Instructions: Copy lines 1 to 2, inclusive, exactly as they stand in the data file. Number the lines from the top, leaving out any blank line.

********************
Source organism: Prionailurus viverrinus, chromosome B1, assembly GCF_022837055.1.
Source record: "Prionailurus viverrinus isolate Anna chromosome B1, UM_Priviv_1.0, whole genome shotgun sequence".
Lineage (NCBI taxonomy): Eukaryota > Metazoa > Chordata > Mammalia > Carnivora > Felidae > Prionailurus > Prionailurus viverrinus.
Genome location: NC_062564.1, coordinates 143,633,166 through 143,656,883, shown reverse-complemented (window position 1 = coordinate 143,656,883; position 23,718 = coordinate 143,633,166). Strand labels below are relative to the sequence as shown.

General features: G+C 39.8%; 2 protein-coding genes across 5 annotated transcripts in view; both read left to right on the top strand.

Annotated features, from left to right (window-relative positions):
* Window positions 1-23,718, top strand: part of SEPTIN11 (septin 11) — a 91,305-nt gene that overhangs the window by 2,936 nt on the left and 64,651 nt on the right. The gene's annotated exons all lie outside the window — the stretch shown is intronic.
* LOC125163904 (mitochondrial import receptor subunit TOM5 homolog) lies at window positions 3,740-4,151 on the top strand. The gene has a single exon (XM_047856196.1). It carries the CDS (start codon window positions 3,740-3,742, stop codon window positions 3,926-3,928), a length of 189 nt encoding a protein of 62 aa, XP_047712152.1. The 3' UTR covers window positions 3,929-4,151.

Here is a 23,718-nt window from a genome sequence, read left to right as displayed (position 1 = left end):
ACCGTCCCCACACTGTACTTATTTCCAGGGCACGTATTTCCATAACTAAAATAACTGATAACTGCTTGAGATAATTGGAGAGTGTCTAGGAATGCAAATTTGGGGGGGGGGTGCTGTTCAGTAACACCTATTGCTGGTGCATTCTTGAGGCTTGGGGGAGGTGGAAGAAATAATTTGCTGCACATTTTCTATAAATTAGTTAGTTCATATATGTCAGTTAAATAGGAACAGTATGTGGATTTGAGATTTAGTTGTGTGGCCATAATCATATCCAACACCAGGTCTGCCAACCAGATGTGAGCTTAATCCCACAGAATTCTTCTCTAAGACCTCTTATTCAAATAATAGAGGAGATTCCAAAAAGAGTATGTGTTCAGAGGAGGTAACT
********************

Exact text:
Source organism: Prionailurus viverrinus, chromosome B1, assembly GCF_022837055.1.
Source record: "Prionailurus viverrinus isolate Anna chromosome B1, UM_Priviv_1.0, whole genome shotgun sequence".